So when you look at me and see that I look pretty healthy and normal, you should look a little deeper and see that I am afraid, financially burdened, tired, and angry.   I am angry that pink brain washing, especially in October, has taken center stage and presented a pink happy image that we are really making strides against cancer.   I am angry that so many people make money off our struggles and pawn it off as supporting breast cancer awareness.  I am angry that if Komen was keeping their original mission, the money would be going into research that finds a cure.  I am angry that all this attention and enthusiasm couldn’t be rallied in to research that makes a difference.   I am angry that I know so many wonderful women and many very young women and young mothers who are suffering and dying.   I am angry that no awareness is drawn to the death rate and that this has continued to happen at the same rate as it did back in the 80’s when Komen was started.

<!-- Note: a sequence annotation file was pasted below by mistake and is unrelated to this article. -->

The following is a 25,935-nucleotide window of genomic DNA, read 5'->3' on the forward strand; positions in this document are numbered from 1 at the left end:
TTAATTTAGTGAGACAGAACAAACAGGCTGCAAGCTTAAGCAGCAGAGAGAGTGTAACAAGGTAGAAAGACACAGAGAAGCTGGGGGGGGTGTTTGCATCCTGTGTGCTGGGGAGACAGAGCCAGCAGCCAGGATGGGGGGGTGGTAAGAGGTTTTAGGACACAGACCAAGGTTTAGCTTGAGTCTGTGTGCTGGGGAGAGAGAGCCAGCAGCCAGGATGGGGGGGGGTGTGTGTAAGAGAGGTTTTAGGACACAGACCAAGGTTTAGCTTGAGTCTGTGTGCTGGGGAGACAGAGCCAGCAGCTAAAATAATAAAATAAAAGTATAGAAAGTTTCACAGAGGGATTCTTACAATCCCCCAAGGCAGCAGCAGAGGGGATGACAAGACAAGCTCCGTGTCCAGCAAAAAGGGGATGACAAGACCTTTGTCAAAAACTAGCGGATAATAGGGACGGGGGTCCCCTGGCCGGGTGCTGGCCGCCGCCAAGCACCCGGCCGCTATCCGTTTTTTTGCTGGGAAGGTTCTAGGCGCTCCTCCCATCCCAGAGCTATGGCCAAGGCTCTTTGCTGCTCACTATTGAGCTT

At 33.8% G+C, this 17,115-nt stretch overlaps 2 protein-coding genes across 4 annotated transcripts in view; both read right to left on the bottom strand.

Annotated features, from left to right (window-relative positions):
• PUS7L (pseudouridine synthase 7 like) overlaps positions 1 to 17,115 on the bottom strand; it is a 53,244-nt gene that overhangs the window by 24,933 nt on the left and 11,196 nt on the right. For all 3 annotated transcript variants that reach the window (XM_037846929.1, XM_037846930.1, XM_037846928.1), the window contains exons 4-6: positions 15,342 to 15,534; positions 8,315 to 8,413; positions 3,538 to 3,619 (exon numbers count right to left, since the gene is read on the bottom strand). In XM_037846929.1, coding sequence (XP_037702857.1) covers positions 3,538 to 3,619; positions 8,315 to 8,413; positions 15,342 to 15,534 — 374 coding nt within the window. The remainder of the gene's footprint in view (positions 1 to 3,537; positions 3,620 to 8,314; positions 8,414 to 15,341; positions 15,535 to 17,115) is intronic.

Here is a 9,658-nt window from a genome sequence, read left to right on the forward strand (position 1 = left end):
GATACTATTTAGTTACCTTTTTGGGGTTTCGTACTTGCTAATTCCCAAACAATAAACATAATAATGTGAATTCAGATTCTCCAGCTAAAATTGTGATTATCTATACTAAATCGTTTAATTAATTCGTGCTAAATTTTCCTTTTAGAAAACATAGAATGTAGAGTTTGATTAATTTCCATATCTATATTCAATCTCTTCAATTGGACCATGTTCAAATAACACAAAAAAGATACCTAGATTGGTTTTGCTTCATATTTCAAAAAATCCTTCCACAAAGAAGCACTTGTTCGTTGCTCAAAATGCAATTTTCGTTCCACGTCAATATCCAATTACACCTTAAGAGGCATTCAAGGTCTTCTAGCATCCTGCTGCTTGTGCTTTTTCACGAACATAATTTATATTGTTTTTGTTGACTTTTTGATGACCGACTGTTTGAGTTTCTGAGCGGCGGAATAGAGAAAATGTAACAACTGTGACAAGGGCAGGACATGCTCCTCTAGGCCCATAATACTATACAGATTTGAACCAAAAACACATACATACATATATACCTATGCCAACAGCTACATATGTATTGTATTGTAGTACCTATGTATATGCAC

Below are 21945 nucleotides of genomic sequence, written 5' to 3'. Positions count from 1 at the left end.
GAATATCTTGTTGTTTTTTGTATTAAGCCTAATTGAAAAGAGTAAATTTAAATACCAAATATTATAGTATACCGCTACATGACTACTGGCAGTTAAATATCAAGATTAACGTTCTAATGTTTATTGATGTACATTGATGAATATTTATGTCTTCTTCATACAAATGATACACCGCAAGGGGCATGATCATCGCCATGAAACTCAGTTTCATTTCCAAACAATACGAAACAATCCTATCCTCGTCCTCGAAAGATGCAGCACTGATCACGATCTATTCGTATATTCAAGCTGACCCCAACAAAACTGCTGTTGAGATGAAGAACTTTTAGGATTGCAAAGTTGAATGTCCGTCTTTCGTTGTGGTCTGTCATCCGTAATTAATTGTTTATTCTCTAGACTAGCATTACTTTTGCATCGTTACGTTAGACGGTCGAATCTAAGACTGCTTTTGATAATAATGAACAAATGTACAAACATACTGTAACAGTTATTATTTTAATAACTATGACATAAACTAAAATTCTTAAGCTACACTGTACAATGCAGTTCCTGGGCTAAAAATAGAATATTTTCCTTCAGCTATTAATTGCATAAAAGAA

October is a very difficult month for those with Metastatic Breast Cancer as we are the ones who feel failed.  Where is our hope?